Experts share how to navigate the risks for enterprise success
by RaeAnne March
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Risk. It’s inherent in business; an element faced in every decision. Owners of small and medium-sized businesses may feel this even more keenly, as challenges seem to come from every direction and there are few — if any — among us who are expert in everything. Minimizing that risk requires researching and gathering the best intelligence. Technology is increasingly providing tools to help gather and even evaluate the information, but the human mind is still best at applying it. Professionals in our business community share their expertise with In Business Magazine on some of business owners’ key “hot spots.”
“Today’s business world is manifested by a highly regulatory environment,” says Charles A. McLane, senior managing director of the Phoenix office of CBIZ MHM, LLC.. “Thus, business owners are faced with a lot of complexity resulting in risks related to not knowing what they don’t know when it comes to areas like compliance and taxes.” He notes that failures in these areas can have a significant impact on cash flow and the ability to survive.
In the area of compliance, payroll withholdings are an important element to stay on top of. Not only are compliance requirements around payroll withholdings very strict, but making those deposits is a requirement that can ultimately wind up as a personal responsibility of the owner. “The regulatory authorities view these deposits as money belonging to others. This type of liability may not be eliminated even in filing for bankruptcy if the business fails. Having a strong payroll system or outside provider and following the instructions of the provider will keep the owner away from a lot of trouble.”
Tax filings are another area that can seem to be less critical early on, McLane says. “The owner believes that the business is not making much money and thus the tax filings are not very important; they believe they don’t owe anything. However,” he explains, “early tax filings are important to establish appropriate elections, identify non-deductible items and ensure that the corporate structure is appropriate for possible future tax consequences. Failure to file timely can result in penalties and interest that will continue to compound until the filings are appropriately up to date.” When this occurs, there can be a significant impact on the company’s cash flow. In addition to past taxes, which could be 40 percent of profits, the company will need to pay penalties, interest and any taxes due on current operations. All of this together can wipe out the company’s cash flow and prohibit the payment of other necessary operating costs.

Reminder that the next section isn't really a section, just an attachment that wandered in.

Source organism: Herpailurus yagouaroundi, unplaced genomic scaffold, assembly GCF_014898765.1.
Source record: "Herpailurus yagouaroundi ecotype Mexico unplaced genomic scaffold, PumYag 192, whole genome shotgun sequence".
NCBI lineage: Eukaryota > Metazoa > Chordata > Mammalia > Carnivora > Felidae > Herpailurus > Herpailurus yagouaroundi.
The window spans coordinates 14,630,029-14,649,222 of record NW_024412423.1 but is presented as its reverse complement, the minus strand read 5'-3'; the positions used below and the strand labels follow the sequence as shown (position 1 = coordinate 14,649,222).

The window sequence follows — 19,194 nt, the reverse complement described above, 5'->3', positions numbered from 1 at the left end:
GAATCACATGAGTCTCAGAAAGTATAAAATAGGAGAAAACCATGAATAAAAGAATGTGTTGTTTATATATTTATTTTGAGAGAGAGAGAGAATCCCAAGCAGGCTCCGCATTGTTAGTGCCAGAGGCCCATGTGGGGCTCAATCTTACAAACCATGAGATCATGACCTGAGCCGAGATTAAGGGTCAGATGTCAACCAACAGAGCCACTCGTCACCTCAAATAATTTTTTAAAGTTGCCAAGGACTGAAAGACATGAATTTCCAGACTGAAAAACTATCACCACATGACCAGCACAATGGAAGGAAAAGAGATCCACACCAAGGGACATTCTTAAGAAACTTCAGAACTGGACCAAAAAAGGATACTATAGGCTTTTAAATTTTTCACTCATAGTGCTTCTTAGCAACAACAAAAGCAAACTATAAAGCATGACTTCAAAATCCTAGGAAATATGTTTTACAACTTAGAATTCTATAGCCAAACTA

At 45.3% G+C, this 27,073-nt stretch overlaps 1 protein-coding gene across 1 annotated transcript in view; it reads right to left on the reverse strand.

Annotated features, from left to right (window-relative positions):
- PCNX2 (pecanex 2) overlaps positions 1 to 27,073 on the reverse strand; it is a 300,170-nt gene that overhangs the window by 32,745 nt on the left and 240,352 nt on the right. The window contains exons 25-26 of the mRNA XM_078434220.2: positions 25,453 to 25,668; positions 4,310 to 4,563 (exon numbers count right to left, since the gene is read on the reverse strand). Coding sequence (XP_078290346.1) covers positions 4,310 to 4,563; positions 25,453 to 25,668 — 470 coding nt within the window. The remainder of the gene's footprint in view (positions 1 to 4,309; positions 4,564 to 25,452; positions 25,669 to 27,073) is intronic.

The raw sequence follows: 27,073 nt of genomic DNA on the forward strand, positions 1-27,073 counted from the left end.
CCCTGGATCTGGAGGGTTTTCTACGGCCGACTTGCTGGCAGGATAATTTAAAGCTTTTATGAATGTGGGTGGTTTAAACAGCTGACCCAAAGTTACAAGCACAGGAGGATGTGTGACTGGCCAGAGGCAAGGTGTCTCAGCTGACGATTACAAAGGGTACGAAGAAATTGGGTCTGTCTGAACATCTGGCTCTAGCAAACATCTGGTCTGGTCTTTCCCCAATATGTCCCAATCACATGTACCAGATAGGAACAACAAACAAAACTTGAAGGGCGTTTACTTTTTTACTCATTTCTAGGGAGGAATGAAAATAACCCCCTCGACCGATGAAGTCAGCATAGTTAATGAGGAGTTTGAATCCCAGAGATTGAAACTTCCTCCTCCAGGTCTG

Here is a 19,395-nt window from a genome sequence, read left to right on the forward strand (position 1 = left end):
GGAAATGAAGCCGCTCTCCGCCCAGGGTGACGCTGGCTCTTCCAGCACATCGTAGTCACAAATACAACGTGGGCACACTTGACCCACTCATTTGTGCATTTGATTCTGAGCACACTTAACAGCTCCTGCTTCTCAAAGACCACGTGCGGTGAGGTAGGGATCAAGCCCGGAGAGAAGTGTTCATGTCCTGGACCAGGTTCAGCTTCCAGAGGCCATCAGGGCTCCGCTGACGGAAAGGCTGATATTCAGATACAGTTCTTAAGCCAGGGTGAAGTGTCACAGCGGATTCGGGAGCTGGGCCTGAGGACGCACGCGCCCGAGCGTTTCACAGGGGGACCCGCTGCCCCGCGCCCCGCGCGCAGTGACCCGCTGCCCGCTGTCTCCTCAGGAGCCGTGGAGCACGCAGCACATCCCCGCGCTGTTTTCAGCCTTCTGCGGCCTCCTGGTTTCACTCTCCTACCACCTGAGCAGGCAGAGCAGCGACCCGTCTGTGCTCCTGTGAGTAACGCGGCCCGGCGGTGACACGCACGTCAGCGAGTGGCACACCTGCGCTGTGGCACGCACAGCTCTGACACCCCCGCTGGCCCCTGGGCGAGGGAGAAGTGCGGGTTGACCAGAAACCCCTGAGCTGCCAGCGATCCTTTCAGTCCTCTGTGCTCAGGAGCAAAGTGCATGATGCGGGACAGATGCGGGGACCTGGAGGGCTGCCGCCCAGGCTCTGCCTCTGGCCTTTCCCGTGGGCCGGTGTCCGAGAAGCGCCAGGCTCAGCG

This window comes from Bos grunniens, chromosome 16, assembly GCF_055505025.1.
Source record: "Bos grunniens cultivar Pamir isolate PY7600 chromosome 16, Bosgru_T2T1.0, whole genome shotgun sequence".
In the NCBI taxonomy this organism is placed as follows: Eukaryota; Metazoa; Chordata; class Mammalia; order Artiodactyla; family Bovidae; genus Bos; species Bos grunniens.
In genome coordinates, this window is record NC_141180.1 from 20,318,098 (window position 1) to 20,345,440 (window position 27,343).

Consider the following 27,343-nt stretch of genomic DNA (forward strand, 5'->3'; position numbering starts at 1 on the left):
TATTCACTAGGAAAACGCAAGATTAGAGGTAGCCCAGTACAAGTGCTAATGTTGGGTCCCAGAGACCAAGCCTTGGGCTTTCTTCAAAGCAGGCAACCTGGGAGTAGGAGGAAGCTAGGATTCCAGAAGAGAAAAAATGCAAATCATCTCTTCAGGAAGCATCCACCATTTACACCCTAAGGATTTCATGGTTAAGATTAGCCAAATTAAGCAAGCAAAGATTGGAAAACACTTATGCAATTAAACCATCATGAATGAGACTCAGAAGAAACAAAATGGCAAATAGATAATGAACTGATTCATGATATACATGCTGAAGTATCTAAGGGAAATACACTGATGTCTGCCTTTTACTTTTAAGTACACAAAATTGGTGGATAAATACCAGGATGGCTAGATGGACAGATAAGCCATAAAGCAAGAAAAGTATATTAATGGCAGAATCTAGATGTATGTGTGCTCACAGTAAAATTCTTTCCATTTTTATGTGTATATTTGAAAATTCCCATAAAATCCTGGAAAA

“It is important for business owners to surround themselves with seasoned professionals who can educate them on areas like these or provide services to keep the business and owner compliant with the regulatory environment,” McLane says, emphasizing that, as discussed above, regulatory agencies will not accept ignorance as an excuse for failure to stay compliant.
Cybersecurity and Technology
“Hackers do not discriminate based on the size of a business,” says Morey Haber vice president of technology at Beyond Trust. In fact, he adds, some of the smallest businesses contain the most sought after Personally Identifiable Information (PII) — treasure troves about their customers’ homes, cars, boats and financial investments. Even businesses like car washes and restaurants aren’t immune from hacking — after all, they are using customer data for monthly mailers and store promotions to market their services, not to mention having transaction data from point-of-sale systems.
Michael Cocanower, president and CEO of Phoenix-based itSynergy, puts the warning in even stronger terms: “Data breaches are becoming more common in the workplace, no matter the size of the company.” He cites recent studies showing that 71 percent of cyberattacks occur at businesses with fewer than 100 employees. “The consequences can be disastrous,” he notes. “The U.S. National Cybersecurity Alliance reports that 60 percent of small companies are unable to sustain their businesses over six months after a cyberattack.”
Says Haber, “Home-based business all the way up to enterprises need to take note of some very basic security practices to ensure they are not a victim of the next cyber security breach.” Cocanower makes an additional point: “Building a strong cyber defense wall is particularly important in light of the state’s new data breach notification law, which is not something businesses can ignore. In addition to being responsible for restitution to victims, businesses could face civil penalties from the Attorney General’s office that can run as high as $500,000. That would be devastating to a small business.”